Tobacco Giant Gave $200K to Prop 64
Santa Monica — Phillip Morris used Proposition 64 to have a class action lawsuit charging the tobacco giant with marketing tobacco to minors and deceiving consumers about the health effects of “light” cigarettes decertified this week. Phillip Morris contributed $200,000 to pass Proposition 64, which big industry proponents claimed would not apply retroactively or to pending suits before the November election.
Proposition 64 proponents also told the public that the initiative was aimed at stopping baseless suits against small businesses, not legitimate consumer protection cases against big business. It is, however, the initiative’s large corporate donors that are aggressively seeking to dismiss unfair business competition lawsuits, like the Phillip Morris case, filed against them prior to the election, according to consumer advocates.
“Phillip Morris gave $200,000 to Proposition 64 to avoid accountability for marketing tobacco to kids and lying about the health dangers of cigarettes,” said Carmen Balber, consumer advocate with the Foundation for Taxpayer and Consumer Rights (FTCR). “These attacks by Phillip Morris and more than 100 other big corporations on pending unfair business competition suits are the tip of the iceberg revealing that Prop. 64 is the greatest threat to consumer, public health and environmental protections in decades.”
A San Diego County court dissolved the class in the Phillip Morris case, putting Californians who joined forces to take on the tobacco company at a severe disadvantage if the decision stands. California law holds that initiatives cannot be applied retroactively unless the measure’s language explicitly states it is retroactive. Proposition 64 does not, but defense attorneys have seized upon a procedural argument that process changes can be applied retroactively, and some judges have agreed. California Courts of Appeal have issued conflicting decisions on Prop 64‘s application to pending cases and the issue will ultimately be decided by the California Supreme Court.
“Prop 64 proponents explicitly told voters that the initiative would not stop public health and consumer protection cases and would not be retroactive, but now the very same companies who funded the campaign are attacking already filed lawsuits to protect the public health and the consumer,” said FTCR President Jamie Court.
Over 100 Consumer and Public Health Cases Have Been Challenged.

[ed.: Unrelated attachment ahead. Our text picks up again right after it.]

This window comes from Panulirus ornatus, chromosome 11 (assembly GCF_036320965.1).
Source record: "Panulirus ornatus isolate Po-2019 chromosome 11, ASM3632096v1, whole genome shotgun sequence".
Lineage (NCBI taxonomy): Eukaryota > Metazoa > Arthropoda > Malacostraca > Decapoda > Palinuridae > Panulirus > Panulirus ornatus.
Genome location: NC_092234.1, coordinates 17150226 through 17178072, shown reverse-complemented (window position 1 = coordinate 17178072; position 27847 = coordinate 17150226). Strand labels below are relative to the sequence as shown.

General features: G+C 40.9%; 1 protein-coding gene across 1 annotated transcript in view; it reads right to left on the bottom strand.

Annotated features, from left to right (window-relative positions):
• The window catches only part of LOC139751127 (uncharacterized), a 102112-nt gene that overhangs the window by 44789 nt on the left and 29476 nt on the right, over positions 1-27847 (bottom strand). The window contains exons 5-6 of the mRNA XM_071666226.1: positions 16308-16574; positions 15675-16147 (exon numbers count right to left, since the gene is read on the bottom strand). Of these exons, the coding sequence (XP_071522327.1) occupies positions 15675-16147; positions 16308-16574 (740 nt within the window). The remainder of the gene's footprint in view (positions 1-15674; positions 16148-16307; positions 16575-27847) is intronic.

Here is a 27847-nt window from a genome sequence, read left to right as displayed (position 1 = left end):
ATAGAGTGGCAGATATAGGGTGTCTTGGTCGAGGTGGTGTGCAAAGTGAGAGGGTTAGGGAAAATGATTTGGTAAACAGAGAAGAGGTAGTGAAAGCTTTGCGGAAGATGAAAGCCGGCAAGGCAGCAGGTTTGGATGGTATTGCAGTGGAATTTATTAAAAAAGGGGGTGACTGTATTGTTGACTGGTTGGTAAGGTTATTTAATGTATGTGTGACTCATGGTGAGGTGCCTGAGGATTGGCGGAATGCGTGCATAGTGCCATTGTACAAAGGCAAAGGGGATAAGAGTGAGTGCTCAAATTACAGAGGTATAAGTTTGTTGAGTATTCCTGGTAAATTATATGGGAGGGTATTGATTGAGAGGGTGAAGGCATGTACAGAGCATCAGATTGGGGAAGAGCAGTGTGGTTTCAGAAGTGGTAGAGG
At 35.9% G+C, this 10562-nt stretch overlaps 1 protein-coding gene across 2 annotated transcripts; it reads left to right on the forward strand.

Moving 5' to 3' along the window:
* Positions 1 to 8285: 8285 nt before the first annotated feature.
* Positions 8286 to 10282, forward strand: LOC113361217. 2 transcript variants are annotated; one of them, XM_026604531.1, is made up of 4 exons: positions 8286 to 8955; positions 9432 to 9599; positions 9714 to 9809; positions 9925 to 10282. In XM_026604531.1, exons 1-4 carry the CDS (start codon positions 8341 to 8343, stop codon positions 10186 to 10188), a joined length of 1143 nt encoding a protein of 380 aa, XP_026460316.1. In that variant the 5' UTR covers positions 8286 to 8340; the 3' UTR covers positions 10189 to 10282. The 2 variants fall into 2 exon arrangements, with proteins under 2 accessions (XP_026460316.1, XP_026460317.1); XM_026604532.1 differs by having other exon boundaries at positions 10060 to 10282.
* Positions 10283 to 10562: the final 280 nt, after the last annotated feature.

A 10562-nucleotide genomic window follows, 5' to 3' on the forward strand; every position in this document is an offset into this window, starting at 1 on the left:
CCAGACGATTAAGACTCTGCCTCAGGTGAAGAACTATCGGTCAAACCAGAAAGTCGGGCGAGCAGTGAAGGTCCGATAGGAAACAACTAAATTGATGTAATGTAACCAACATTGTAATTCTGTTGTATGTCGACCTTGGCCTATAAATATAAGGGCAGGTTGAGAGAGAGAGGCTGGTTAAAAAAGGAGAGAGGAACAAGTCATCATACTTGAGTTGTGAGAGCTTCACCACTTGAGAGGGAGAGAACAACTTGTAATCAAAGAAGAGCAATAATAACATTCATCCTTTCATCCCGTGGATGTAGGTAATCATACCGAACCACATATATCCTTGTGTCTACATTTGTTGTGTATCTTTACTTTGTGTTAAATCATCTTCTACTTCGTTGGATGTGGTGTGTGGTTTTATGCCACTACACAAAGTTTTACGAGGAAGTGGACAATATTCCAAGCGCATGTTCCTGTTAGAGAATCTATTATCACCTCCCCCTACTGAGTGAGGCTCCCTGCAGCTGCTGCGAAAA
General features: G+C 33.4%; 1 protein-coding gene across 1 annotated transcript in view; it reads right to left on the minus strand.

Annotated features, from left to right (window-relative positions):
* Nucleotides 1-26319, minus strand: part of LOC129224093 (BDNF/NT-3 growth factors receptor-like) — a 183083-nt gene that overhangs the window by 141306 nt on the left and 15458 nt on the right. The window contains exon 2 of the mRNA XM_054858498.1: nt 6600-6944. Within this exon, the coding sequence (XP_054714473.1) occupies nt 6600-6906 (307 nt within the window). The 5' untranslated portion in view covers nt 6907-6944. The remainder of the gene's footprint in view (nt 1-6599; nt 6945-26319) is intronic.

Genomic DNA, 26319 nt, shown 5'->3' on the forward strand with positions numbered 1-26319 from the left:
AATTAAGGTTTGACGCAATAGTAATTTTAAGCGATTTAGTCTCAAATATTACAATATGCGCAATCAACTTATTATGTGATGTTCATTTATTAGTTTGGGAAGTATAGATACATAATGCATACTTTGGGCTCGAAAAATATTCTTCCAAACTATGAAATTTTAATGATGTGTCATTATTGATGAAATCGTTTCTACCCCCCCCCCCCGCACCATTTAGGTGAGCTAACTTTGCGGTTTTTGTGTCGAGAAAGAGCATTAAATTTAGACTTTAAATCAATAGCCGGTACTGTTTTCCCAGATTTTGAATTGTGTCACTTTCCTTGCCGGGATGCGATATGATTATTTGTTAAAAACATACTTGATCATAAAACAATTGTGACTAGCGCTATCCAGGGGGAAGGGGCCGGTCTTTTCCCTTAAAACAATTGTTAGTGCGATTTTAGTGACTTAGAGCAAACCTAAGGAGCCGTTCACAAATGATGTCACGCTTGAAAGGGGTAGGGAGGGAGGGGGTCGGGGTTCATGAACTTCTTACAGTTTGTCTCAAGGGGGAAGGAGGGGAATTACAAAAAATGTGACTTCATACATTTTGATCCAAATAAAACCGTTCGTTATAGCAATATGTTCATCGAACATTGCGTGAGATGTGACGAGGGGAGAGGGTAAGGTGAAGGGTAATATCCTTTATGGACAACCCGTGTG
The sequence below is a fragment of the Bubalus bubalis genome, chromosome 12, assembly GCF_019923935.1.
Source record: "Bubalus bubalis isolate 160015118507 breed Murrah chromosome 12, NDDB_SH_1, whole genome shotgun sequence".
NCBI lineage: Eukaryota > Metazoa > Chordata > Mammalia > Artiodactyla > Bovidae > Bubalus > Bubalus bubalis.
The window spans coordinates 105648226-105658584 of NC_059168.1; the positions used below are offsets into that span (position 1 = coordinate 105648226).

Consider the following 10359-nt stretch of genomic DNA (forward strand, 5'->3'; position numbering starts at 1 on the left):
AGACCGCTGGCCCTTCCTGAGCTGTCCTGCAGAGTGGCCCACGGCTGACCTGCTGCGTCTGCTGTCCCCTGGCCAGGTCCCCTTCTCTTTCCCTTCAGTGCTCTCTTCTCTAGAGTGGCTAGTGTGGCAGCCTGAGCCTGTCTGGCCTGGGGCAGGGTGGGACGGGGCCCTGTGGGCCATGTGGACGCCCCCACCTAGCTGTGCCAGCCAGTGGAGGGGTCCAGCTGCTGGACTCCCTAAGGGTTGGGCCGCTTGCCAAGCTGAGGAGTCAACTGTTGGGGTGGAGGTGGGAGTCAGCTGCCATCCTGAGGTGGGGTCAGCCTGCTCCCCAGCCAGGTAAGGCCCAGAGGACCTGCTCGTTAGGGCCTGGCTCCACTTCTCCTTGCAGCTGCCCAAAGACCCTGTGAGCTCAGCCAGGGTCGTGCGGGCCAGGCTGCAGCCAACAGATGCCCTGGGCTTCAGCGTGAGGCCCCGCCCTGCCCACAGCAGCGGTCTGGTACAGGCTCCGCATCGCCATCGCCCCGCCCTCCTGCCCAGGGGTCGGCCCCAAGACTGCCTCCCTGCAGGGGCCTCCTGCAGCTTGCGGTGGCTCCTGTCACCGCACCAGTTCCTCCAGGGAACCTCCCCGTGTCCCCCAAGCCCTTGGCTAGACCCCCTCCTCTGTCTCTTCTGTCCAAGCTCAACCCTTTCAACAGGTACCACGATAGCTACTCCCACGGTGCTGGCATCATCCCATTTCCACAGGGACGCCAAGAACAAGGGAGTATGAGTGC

Suits against at least 15 corporations that gave $2.2 million to the Prop 64 campaign have been challenged. Courts that turned away attempts to eliminate pending cases with Proposition 64 (and the amounts defendants gave to Prop 64) include:
– Californians for Disability Rights v Mervyns, 1st Dist. Court of Appeal — Store aisles too narrow for disabled shoppers.
– Center for Biological Diversity v FPL — Windmills without necessary technology upgrades are killing the protected golden eagle and other birds.
– Krumme v Mercury ($50,000) — Mercury‘s insurance “brokers” claimed to work independently for their customers but actually worked for the insurance company.
– Twomey v Hansen — Unpaid overtime and wrongful termination.
Cases in which Proposition 64 was applied retroactively include:
– Benson v Kwikset, 4th Dist. Court of Appeal — Company claimed locks made in Mexico were all-American made.
– Foundation Aiding the Elderly v Covenant Care — Nursing homes fail to meet minimum nurse staffing requirements.
– Branick v Downey Savings & Loan, 2nd Dist. Court of Appeal — Consumers overcharged real estate fees.
– Lytwyn v Frys, 2nd Dist. Court of Appeal — Customer deceived and poorly served after buying computer product.
– Goodwin v Anheuser-Busch and Miller Brewing Co. ($125,000) — Targeting new alcoholic products at, and marketing to, minors.
– United Policyholders v Willis — Consumers charged hidden insurance fees.
Cases facing pending challenges under Proposition 64 include:
– Privacy Rights Clearinghouse v Albertsons, et al ($352,000*) — Supermarket pharmacy illegally shared patients’ private medical information with drug companies.
– Diaz v Fresno Dodge ($9,800) — Car dealer hid bank and financing fees from buyers.
– California Consumer Health Care Council v Aetna ($25,000) — Health insurer falsely told medical negligence victims they had waived their right to trial by jury.
– Utility Consumers’ Action Network v SBC; UCAN v Cingular Wireless; Woods v Cingular Wireless ($35,000) — Deceptive advertising of international calling rates; overcharging wireless customers international rates for domestic calls; unilaterally changing wireless contract terms.
– Jones v Citigroup ($100,000) — Bank failed to disclose charges to credit card customers.
– Wilson v Brawn — Company added fraudulent “insurance” charge to all mail order purchases.
– Turner v UnumProvident Corp — Unfair disability insurance claims process and fraudulent marketing.
– Poulson v Daily News — Newspaper threatens “collection measures” to obtain payment for continued service that was not ordered.
– Pacific Shore Funding v Kairouz; Pacific Shore Funding v Miller — Failure to make required loan disclosures.
– Wilens v JP Morgan — Bank failed to disclose charges to credit card customers.
– Litalien v General Electric Capital Corp — Unlawful overcharges by lender on commercial leases.